Crafting a product’s character

Tamapotchi note #13

Ivo Domburg
Apr 8, 2016 · 4 min read
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It is the most intangible among a product’s features: it’s character. The authenticity it expresses in it’s appearance, behaviour and brand. Yet it lies at the heart of the product’s design and development process. And without a steadily beating heart, a product is very likely to lack soul as well.

Designers and developers need to define a product’s character in order to craft the product around that idea. But how to invent such a character? And how to describe and communicate it effectively and unambiguously? Questions I’ve been struggling with in developing Tamapotchi, the smart flower pot.

After the second version of the Tamapotchi prototype, I had a hard time choosing what the next iteration should be about. I had the micro-controller storing sensor readings and the app that would receive those values using a Bluetooth connection, after which the data was translated into a set of handsome charts. It worked. I succeeded in proving the concept. Technically. And the app didn’t look bad as well. I had even designed the pot’s physical shape. But somehow things didn’t add up.

It took me very long to realise this Tamapotchi prototype was lacking character. When I first invented Tamapotchi a little over a year ago, I set out to create a plant monitor based upon the Tamagotchi; it would make the plant into a character that would try to connect with you at an emotional level in order to receive good care. Then I wrote Tamapotchi in 25 user stories. And things started moving again.

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I visited my friend Remko, a product designer, to try to come up with a shape for the Tamapotchi pot that would suit the character that I had started to describe in the user stories. We concluded that in order to give Tamapotchi a character, it should actually be a character. Tamapotchi is not a pot, but a creature that lives within a pot.

After one evening of discussing and sketching character ideas, we had a pretty good direction for Tamapotchi’s physical shape. Remko would translate our sketches into a 3-dimensional model and I set out to write a story about this character’s background and the product it would become. This is the story I wrote:

The story of Tamapotchi

The ancient Japanese religion Shinto instructs to live in harmony with the world surrounding us. The Shinto gods, called Kami, are present in every aspect of nature; in mountains, rivers, animals and… plants. Just look at their famous Zen gardens or the art of growing Bonsai trees, and you’ll see Japanese today still treat nature with deep respect.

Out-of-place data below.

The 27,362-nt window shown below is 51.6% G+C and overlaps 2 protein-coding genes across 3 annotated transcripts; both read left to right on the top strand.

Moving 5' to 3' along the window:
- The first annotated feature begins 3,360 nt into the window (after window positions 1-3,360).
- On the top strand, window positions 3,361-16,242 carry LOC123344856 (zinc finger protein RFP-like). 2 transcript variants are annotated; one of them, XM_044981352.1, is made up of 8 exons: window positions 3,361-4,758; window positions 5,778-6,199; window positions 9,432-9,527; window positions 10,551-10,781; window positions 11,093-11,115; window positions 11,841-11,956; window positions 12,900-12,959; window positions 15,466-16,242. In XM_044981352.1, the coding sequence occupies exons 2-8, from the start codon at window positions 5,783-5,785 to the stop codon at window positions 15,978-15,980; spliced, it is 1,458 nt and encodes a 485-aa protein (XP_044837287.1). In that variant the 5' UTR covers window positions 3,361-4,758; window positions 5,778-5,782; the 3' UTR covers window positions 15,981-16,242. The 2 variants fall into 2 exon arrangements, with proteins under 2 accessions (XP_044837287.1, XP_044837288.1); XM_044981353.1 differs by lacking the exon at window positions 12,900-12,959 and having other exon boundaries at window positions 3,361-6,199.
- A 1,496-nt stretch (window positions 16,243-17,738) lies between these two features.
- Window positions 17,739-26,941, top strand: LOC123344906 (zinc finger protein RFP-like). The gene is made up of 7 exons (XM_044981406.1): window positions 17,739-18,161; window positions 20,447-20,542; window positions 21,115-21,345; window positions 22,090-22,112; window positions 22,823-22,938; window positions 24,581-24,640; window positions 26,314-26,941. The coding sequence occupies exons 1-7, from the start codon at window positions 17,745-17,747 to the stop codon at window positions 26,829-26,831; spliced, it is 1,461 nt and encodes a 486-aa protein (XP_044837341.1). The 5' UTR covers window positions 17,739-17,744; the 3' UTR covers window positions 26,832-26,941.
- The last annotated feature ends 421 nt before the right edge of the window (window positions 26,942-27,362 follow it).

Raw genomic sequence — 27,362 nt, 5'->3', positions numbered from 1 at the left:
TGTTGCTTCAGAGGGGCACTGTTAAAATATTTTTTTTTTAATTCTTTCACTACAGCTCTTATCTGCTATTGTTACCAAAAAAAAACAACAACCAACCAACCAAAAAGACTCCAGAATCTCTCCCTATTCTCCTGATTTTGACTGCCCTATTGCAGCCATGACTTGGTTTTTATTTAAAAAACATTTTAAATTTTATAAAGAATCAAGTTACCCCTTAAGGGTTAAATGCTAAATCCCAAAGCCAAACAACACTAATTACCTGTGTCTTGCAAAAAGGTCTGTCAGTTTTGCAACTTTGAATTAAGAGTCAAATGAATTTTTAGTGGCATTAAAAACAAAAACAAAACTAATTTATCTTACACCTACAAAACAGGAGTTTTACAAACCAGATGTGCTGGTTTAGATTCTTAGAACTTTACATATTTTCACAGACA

In the western world many of us have lost that primal connection with nature and don’t know how to live in harmony with it. Nor do we care. Unless it comes to our own house. We all like to have beautiful and healthy plants at our homes. But since we don’t know how to care for them, they lose their showroom shine within weeks after purchase and most die within months.

This detachment from nature calls for a contemporary re-imagination of the Kami. After all, they’re supposed to be present in every plant, according to ancient Shinto. Tamapotchi takes the form of an earthworm that lives between the roots of potted plants. It helps to translate the needs of the plant to it’s owner, so he can take better care for it. Tamapotchi provides cues the modern-day man can understand, using a realtime dashboard, daily and weekly reports by mail and notifications when action is required.

But please beware, just like the Kami gods from ancient Shinto, Tamapotchi doesn’t like to be ignored… so just follow it’s lead and no harm will be done. To either plant or owner.

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Together with the user stories and the sketches of the product’s physical shape, with this product story Tamapotchi now started to have the character and authenticity that I’ve had in mind from the start. Remko finished the 3-d model and we printed it at a 3-d print shop. And he had done an unbelievably good job: all parts fit perfectly. Tamapotchi feels rigid and looks refined. A true ninja worm.

To see and be able to hold a product that I have been working on for more than a year. Magic. It is not finished yet, but it is on track. The character is finally here.

Want to read more about Tamapotchi? Check out my other stories as well.

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